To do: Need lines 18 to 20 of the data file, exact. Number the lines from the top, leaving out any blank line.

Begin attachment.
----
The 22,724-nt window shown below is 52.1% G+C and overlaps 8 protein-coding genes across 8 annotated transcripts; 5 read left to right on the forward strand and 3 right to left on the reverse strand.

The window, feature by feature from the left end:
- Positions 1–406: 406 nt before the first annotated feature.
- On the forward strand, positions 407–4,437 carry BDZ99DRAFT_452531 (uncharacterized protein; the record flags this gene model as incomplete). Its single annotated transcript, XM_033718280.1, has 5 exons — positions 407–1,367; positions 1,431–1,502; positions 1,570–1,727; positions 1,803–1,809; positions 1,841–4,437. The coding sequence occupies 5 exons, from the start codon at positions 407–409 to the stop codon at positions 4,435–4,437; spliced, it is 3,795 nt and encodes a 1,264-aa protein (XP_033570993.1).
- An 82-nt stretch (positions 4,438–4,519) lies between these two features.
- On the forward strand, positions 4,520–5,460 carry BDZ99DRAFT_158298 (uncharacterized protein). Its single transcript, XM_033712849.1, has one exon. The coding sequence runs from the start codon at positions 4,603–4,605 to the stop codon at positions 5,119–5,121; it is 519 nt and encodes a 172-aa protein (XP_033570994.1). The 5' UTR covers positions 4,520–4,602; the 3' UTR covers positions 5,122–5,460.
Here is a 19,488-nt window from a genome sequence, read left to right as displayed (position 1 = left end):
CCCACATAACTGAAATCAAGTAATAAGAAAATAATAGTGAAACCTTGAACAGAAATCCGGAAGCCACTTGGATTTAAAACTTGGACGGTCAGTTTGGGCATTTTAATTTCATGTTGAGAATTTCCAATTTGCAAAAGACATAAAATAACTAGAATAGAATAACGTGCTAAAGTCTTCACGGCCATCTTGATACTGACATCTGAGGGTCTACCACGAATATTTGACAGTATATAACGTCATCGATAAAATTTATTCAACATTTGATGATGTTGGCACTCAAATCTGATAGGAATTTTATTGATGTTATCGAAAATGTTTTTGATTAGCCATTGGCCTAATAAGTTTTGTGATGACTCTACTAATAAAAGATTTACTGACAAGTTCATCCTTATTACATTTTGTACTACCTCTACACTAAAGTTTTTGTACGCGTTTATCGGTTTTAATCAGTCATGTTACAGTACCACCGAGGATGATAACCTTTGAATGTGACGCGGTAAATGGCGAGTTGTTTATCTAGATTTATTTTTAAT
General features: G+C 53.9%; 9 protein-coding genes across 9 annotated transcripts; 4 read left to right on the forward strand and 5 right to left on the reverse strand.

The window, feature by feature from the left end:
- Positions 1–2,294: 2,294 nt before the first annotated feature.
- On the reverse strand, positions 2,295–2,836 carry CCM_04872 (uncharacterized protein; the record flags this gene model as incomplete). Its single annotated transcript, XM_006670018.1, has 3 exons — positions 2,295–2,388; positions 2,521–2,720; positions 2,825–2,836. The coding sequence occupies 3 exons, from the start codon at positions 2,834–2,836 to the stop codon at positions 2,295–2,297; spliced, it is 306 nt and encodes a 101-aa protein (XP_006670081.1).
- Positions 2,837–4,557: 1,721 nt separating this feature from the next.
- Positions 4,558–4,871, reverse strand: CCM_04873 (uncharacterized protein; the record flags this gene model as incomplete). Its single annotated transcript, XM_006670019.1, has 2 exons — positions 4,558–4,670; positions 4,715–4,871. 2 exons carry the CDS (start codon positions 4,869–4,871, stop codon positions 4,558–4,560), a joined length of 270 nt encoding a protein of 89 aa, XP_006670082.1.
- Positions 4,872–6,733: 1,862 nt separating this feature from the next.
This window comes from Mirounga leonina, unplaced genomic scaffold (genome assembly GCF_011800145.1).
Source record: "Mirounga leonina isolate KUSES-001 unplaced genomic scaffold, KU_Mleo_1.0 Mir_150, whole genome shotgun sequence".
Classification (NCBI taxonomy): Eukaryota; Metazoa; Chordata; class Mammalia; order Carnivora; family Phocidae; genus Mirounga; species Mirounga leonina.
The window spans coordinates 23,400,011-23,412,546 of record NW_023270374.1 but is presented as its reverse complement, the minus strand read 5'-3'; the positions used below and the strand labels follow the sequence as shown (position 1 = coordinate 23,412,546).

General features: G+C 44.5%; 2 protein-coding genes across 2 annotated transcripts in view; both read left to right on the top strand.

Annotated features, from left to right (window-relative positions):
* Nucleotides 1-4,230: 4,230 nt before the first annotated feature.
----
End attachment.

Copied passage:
Classification (NCBI taxonomy): Eukaryota; Metazoa; Chordata; class Mammalia; order Carnivora; family Phocidae; genus Mirounga; species Mirounga leonina.
The window spans coordinates 23,400,011-23,412,546 of record NW_023270374.1 but is presented as its reverse complement, the minus strand read 5'-3'; the positions used below and the strand labels follow the sequence as shown (position 1 = coordinate 23,412,546).

General features: G+C 44.5%; 2 protein-coding genes across 2 annotated transcripts in view; both read left to right on the top strand.